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Opportunity to develop the sport >> Scuttlebutt Sailing News https://saltwaterconnections.org/opportunity-to-develop-the-sport-scuttlebutt-sailing-news/ Thu, 17 Nov 2022 19:28:26 +0000 https://saltwaterconnections.org/opportunity-to-develop-the-sport-scuttlebutt-sailing-news/ The World Sailing Training Fellowship ended after seven weeks in Weymouth, England, with applicants excited to return home and begin developing projects within their MNA (Member National Authority). During the course, candidates took part in a series of modules, including keelboats, first aid, running a training center and level 1, 2 and 3 technical courses […]]]>

The World Sailing Training Fellowship ended after seven weeks in Weymouth, England, with applicants excited to return home and begin developing projects within their MNA (Member National Authority).

During the course, candidates took part in a series of modules, including keelboats, first aid, running a training center and level 1, 2 and 3 technical courses for coaches, to give them a complete vision of the management of a national training programme. Program within a Federation.

This year’s participants included eight male coaches and one female coach representing Barbados, Dominican Republic, Egypt, El Salvador, Greece, Indonesia, Israel, Peru and Slovakia.

Each candidate was able to work on a project that they will implement in their MNA to further develop sailing upon their return.

Projects included:
– Develop coach mentoring programs and continuing professional development programs
– Organize structured courses of coaches and instructors
– Standardization of training programs within a federation
– Expand recreational boating opportunities
– Expand cooperation between sailing clubs

Koray Ezer, Head of International Development for World Sailing, said: “It was fantastic to see the exchange in action again with eight high quality participants from around the world and it would not have been possible without the support of the International Olympic Committee ( IOC ) and the financing of Olympic Solidarity. We hope that the participants now feel equipped to return to their country and continue to develop sailing with the skills they have learned.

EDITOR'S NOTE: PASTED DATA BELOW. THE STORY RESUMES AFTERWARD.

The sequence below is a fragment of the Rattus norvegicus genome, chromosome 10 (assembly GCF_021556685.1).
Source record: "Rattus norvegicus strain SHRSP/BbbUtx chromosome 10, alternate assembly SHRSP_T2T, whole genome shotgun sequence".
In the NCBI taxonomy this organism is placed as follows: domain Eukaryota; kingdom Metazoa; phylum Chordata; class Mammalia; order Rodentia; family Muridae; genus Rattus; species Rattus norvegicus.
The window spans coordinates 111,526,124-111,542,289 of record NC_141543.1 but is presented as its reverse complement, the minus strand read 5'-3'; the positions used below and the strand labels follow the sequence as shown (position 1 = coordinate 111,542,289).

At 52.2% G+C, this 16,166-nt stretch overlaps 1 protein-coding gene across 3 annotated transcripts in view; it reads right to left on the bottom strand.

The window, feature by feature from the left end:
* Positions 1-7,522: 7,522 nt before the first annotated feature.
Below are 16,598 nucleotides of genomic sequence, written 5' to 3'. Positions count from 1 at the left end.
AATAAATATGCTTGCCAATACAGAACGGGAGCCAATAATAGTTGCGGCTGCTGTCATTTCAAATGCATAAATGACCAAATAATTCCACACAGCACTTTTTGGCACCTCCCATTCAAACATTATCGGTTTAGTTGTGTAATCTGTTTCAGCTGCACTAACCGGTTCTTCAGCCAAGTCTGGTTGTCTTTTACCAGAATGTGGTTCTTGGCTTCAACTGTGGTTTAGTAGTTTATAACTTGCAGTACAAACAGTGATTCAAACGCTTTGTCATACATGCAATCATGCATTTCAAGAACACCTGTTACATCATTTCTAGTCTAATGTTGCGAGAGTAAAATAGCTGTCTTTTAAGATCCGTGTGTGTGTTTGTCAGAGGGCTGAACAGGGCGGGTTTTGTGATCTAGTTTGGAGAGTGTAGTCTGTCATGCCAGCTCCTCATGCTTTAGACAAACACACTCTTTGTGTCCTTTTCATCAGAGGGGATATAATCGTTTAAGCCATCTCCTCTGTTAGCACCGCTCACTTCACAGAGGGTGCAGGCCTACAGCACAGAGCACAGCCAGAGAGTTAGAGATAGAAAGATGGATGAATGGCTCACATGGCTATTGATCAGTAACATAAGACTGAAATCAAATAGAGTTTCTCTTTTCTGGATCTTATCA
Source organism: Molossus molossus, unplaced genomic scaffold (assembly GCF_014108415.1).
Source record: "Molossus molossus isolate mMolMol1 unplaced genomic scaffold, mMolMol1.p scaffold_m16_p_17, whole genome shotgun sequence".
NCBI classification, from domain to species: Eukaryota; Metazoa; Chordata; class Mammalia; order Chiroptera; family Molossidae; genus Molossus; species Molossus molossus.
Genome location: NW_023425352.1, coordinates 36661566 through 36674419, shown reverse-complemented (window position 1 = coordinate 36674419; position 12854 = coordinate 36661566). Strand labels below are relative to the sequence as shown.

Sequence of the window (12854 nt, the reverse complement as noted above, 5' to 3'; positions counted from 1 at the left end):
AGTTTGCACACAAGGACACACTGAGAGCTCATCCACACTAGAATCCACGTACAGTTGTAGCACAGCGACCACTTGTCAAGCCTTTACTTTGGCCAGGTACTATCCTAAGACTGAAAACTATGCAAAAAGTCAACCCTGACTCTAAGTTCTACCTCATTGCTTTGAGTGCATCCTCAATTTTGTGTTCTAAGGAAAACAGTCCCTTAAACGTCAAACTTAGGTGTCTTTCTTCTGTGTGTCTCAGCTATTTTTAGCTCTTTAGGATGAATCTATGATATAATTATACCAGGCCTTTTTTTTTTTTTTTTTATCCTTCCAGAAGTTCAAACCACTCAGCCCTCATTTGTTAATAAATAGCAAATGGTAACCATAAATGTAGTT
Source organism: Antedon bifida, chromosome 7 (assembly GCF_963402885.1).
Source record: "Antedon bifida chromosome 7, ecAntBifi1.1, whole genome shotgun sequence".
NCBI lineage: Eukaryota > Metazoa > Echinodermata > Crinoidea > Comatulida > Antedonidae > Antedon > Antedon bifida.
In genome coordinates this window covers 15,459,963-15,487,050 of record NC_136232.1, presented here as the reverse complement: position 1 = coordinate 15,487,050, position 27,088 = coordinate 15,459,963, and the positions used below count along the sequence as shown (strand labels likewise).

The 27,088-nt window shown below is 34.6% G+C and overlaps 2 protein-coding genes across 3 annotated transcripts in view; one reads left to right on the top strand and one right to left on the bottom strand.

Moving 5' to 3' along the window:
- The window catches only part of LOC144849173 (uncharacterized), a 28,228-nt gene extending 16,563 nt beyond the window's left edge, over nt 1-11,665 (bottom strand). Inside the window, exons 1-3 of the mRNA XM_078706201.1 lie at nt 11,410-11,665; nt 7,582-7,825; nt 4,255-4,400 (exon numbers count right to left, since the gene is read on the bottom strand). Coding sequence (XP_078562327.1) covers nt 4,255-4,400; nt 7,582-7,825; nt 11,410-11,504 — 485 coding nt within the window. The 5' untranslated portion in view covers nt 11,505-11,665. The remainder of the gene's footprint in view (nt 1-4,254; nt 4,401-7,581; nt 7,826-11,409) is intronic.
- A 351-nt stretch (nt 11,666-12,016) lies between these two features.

Rob Holden, World Sailing Training Delivery Manager, said: “The 2022 scholarship has again shown the value of the program, with all eight applicants having made very good development plans for their countries.

“The mix of candidates was interesting and included countries with well-developed performance pathways and those with limited recreational and grassroots sailing pathways, as well as countries with small leisure-based programs. Each candidate identified the main area that he believes should be developed and has built his plans around it.

“I was very impressed with how the group grew throughout the course, with each identifying areas they needed to work on personally and for their country. If MPs work with them and allow them to grow MP, we will see an exciting legacy coming from the 2022 cohort.”

Rodrigo Colorado, President of the Sailing Federation of El Salvador, said: “The Global Sailing Training Scholarship gave me all the information I needed to develop and lead our National Sailing Federation. The process and methods shown throughout the course were well thought out, clear and helpful.

“The course teaches you how to sail from many different aspects, starting with safety, fun, learning to sail correctly and the path to performance. I already use many techniques and I am convinced that we will in the right direction to make sailors for life.

Greek candidate Viktor Brousis added: “I returned to my country with a renewed vision of teaching sailing and with many tools that I hope to use for sailing to develop as a sport in Greece. .

World Sailing will continue to support and work with applicants to help bring these projects to life and grow sailing in each MNA. For more information on the World Sailing Training Scholarship Program, Click here.